Early trials seemed promising from the color changes and changes to odor which occurred. The mixture would pretty quickly change from a pale yellow to more of a creamy white and the brown sugar smell would become pretty dominant. I haven't conducted rigorous analysis of the conversion, but from the perspective of color and odor, the change is pretty quick. Usually within an hour or so. The mixture obtained in this manner is much more easily filtered than from dry grinding.

Early attempts at performing the esterification involved, again, the use of toluene with a dean stark apparatus to drive off water. This still seemed fairly inefficient as a good deal of the alcohol and toluene would separate out in the lower layer. I instead opted to try removing water to drive the reaction forward by using molecular sieves in a soxhlet extractor. Which brings us to the current experimental run.



To a 1L RBF was added 107.1g calcium pyruvate (mw 214.19g; 0.5 mol), 63g oxalic acid dihydrate (mw 126.07g; 0.5 mol), and 250ml 95% ethanol (4.37 mol). This was mixed at room temperature with magnetic stirring for 9 hours. The mixture was then vacuum filtered, and the filter cake washed with two portions of 50ml 95% ethanol and filtered to relative dryness. At this point 350ml of 95% ethanol had been used (6.1 mol).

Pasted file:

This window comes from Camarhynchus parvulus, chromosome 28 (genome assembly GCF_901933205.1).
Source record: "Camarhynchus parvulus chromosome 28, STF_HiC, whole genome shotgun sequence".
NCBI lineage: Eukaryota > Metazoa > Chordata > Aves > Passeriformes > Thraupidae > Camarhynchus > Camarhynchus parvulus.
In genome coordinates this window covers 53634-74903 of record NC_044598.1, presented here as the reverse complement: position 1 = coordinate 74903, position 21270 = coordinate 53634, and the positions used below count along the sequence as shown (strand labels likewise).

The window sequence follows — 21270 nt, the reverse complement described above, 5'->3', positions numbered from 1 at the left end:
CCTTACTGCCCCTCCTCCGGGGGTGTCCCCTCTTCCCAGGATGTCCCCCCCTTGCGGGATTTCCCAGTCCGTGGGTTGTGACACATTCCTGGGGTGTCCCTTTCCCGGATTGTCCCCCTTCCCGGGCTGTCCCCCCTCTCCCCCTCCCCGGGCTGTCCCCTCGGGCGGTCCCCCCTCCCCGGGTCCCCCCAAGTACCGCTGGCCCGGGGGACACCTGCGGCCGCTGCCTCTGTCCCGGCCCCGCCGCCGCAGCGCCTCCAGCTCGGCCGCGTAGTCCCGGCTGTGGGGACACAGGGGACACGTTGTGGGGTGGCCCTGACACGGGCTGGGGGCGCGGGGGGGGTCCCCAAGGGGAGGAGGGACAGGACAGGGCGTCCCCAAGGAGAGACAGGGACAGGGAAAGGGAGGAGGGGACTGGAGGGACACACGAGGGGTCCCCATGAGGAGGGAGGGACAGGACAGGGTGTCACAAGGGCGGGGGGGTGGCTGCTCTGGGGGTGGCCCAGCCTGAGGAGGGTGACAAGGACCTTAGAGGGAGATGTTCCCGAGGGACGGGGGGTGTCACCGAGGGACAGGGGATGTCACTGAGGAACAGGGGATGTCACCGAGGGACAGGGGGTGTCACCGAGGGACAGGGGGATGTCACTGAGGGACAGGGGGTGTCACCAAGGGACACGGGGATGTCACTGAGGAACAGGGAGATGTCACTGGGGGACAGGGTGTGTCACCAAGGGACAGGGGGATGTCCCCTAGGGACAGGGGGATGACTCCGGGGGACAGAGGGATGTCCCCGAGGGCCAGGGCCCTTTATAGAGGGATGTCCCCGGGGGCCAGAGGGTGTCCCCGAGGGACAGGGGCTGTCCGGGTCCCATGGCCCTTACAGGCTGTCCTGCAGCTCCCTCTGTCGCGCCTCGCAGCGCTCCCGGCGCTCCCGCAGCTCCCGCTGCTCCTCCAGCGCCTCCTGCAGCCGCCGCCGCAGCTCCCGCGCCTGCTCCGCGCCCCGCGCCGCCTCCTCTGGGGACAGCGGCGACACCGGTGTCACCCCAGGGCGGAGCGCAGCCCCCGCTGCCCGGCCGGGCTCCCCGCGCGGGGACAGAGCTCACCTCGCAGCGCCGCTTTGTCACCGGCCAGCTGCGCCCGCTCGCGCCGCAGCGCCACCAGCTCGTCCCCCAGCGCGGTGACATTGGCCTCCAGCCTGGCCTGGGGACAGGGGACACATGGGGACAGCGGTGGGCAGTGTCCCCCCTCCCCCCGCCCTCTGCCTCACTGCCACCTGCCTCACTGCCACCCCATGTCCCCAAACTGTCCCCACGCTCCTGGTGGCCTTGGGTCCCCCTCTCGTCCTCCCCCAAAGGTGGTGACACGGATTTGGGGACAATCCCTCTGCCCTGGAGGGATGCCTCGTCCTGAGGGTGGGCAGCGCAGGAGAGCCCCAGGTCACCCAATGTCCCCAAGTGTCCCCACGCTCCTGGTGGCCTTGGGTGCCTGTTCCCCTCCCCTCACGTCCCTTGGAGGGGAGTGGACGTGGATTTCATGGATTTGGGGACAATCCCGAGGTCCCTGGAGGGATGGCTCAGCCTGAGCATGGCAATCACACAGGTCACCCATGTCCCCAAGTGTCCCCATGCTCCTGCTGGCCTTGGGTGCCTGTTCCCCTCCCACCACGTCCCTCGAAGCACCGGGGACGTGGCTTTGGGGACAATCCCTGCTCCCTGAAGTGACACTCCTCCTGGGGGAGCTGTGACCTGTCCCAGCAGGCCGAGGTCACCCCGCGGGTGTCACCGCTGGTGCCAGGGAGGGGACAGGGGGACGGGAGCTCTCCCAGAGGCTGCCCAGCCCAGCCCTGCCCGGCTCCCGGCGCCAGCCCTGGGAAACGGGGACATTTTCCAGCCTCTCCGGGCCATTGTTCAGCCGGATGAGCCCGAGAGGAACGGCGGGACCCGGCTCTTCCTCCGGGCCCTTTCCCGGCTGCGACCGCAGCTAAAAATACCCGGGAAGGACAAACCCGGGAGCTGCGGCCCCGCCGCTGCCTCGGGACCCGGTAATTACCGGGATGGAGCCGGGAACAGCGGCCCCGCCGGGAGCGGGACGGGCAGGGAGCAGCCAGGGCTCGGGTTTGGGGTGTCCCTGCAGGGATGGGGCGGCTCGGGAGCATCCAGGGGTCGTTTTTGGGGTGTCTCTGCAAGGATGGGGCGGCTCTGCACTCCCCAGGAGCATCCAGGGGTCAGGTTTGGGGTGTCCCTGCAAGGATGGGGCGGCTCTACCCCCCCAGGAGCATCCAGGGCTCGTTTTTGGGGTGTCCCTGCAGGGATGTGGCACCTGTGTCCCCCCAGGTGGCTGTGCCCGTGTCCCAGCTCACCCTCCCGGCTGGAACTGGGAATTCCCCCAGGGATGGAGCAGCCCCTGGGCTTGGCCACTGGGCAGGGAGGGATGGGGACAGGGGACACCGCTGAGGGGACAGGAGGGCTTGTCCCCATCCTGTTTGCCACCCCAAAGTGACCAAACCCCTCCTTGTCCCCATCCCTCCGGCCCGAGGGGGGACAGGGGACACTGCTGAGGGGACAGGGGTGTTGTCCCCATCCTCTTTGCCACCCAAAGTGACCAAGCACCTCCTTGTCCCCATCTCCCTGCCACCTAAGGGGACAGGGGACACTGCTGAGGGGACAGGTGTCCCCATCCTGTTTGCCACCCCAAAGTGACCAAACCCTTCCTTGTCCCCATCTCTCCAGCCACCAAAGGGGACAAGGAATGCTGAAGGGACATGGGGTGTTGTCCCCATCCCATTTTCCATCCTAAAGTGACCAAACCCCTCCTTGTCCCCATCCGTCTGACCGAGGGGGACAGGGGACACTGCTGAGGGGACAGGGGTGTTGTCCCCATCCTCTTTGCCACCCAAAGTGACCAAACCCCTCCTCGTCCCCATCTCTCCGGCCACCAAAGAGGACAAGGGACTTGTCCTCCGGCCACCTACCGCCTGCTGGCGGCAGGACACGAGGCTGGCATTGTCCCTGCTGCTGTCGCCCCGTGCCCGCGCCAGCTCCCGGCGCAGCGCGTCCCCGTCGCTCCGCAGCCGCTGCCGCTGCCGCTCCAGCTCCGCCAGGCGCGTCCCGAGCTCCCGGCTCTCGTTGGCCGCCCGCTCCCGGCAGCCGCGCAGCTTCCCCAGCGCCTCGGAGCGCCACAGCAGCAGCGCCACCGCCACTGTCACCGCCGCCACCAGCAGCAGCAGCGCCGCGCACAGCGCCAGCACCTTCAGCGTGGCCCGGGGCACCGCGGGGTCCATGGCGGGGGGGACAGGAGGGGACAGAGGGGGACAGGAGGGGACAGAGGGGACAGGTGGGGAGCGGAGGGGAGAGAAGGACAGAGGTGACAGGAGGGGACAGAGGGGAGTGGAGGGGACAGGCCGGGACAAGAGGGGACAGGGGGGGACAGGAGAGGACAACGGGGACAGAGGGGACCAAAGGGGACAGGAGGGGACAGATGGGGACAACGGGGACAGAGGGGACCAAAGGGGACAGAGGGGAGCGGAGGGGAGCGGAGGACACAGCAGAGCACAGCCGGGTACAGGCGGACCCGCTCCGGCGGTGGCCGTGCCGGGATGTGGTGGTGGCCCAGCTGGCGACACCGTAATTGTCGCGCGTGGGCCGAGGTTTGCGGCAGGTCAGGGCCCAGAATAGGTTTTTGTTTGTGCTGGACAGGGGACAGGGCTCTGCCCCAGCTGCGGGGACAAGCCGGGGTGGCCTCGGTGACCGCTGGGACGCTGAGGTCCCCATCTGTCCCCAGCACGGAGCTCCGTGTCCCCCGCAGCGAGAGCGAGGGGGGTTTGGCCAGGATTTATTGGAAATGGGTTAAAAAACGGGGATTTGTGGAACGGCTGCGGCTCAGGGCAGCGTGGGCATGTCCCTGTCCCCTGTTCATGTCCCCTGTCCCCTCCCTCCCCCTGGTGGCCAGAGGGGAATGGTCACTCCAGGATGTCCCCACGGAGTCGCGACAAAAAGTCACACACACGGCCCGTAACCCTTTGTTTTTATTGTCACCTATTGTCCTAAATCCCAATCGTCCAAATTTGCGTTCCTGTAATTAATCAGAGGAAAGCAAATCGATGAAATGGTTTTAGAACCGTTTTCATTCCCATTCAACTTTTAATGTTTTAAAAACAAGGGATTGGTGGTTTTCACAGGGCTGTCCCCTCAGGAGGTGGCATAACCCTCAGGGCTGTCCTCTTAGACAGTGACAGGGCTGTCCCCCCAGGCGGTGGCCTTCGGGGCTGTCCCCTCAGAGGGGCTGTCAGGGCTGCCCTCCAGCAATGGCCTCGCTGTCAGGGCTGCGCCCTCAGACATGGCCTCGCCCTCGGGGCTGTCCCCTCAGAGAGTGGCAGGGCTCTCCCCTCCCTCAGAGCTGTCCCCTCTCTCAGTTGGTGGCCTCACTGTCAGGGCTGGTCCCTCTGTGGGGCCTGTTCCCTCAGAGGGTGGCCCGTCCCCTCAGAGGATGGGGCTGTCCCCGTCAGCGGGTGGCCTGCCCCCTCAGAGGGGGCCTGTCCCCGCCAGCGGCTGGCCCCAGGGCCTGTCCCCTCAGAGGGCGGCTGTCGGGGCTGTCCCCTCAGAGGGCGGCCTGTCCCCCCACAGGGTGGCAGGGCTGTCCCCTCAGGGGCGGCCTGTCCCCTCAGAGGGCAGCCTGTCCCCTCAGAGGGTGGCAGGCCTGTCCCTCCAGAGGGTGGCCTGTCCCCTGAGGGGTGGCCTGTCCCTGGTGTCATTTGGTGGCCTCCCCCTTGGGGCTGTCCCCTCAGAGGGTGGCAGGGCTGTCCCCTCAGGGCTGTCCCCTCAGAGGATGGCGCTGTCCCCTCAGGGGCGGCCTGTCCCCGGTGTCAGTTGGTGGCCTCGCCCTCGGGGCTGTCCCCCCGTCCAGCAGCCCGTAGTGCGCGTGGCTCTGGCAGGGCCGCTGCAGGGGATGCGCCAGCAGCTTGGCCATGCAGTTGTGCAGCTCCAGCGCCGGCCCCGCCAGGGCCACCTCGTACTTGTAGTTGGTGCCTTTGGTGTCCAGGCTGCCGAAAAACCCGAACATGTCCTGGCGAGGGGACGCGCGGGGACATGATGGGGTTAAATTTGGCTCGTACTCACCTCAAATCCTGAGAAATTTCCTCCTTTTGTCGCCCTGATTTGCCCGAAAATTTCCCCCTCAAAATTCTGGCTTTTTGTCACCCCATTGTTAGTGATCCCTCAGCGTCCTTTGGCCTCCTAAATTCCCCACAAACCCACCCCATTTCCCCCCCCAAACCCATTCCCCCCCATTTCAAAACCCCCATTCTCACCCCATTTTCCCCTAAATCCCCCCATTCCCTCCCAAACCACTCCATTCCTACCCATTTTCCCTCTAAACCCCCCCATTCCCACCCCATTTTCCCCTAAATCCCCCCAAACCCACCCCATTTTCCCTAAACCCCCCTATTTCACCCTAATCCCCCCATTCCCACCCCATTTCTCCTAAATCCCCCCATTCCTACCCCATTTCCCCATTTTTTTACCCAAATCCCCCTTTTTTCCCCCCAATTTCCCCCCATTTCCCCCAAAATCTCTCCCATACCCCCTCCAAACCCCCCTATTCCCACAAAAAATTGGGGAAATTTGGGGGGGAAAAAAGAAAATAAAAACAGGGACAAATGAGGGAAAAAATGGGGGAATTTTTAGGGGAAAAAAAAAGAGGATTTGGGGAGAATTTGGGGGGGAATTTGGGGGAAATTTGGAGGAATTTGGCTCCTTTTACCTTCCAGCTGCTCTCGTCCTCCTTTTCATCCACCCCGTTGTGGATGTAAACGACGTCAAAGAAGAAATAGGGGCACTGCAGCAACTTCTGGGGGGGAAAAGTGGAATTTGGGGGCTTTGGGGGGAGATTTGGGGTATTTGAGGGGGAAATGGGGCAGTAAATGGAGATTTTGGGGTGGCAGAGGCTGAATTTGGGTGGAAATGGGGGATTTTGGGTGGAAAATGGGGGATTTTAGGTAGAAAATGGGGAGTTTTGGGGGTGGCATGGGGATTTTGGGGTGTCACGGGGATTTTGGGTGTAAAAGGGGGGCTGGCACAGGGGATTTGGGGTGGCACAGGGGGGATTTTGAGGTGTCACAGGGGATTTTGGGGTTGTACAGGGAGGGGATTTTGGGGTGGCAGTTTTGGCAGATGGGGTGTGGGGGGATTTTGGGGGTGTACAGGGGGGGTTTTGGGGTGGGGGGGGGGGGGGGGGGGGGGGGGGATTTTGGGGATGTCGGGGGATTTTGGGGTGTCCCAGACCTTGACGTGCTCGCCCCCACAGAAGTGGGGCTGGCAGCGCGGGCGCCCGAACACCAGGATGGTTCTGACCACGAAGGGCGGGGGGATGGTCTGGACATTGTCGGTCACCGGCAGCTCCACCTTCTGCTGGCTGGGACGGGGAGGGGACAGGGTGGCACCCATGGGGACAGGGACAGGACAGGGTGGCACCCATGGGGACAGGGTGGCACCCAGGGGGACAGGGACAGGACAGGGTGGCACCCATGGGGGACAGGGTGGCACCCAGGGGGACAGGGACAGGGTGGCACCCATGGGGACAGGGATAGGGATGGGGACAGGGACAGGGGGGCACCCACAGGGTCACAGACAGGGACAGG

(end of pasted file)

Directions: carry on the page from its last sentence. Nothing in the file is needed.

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It's a bit hard to see, but the yellow color does fade between pictures 1 and 2.

The filtrate had been collected earlier in another 1L RBF. To this was added 4ml of 93.2% H2SO4. To the 1L RBF was attached a soxhlet extractor filled with 200g of 4A molecular sieves which had previously been dried in a microwave. The mixture was refluxed overnight for about 12 hours.

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The mixture was allowed to cool to room temperature and then was diluted with a number of 100ml portions of water (I din't record the exact amount) until there was a separation of phases. The lower non-aqueous phase was removed in a separatory funnel. This was then washed with another 100ml portion of water, but the volume of the non-aqueous phase seemed to decrease a fair bit. After realizing that ethyl pyruvate has a nontrivial solubility in water (10g/L and likely higher with ethanol in the mix), it was decided to extract the collected aqueous phases with DCM. At this point there was just shy of 1L of aqueous phase separated, so this was split in to two portions and each was extracted with 2 x 20ml and 1 x 10ml portions of DCM.

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The first picture here is the organic layer separating from the aqueous layer. No DCM involved. Second and third pictures depict DCM extractions.